Two more weeks to Labor Day weekend which is also known to most as the official end of summer. I’m sure many people will be heading to the beach, the pool or going on vacation before the swim season ends.
After decades of not knowing how to swim, I recently started swim lessons for myself and I enrolled my daughter, 8 years old. I asked myself, What if I was with my girls at the pool and something happened and there was no lifeguard or no one around to help? Would I be able to help my children, or would I have to sit back helpless? Would I even know the signs to look for of someone drowning?
So, I researched as much as I could regarding water safety and basic water techniques, and I want to remind my moms and dads to practice water safety as the summer winds down.
TAKE SWIM LESSONS: It’s never too late to learn. All children should learn to swim. It saves lives.
MAKE WATER SAFETY A ROUTINE: Parents should never leave kids alone or with another child while near open water. Teens and children should wear life jackets near open bodies of water. Floaties and other water devices are not life-saving devices. They do not protect against drowning. Parents and teens can learn CPR.
PAY ATTENTION: Be vigilant and try not to engage in other distracting activities like being on social media. The supervising adult should be within arm’s length away. You may only have about 30 seconds to get to a drowning child, which is why touch-supervision is crucial.
KNOW THE SIGNS OF DROWNING: Drowning does not look like what you would expect. It is not yelling and thrashing in the water like when you are having water distress. True drowning is subtle. Except in very rare instances, a person who is drowning is not physically able to call out for help. Look out for signs of hyperventilating, head low in the water, mouth at water level, and not using their legs. You should be hearing lots of noise. Kids are not quiet in the water. If you hear silence, get to them as quickly as you can. Every year, about 370 children ages 10 to 19 drown. . . Children of color, especially African-American teens are especially at risk. Sarah Denny, M.D. Click To Tweet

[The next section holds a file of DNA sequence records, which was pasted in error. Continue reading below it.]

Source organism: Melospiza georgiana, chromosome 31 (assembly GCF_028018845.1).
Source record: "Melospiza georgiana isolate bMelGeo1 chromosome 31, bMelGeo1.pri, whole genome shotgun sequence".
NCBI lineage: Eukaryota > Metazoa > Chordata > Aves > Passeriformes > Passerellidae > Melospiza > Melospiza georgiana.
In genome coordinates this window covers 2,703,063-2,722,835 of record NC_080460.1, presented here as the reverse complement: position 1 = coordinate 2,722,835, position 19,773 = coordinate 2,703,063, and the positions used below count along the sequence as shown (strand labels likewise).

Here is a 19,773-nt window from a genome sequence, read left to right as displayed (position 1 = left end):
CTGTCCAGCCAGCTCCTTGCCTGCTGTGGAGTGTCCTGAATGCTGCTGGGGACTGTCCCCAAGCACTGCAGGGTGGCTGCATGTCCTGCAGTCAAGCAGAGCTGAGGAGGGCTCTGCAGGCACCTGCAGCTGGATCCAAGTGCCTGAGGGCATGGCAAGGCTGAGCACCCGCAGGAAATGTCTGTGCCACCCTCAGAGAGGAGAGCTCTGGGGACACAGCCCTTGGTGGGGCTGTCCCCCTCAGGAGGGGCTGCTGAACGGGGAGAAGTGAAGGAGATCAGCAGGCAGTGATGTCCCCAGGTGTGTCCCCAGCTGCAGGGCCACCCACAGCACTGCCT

The number three cause for accidental death is drowning among the ages of 5 and 19 years. The American Academy of Pediatrics has updated their recommendations to prevent drowning in children, and Healthychildren.org has published water safety advice based on a child’s developmental age.
Be safe guys and enjoy the last couple of weeks of summer!!
We are headed to the beach this weekend. Upload pictures soon and make sure to look out for the latest post, The Best Foods to Pack for the Beach.
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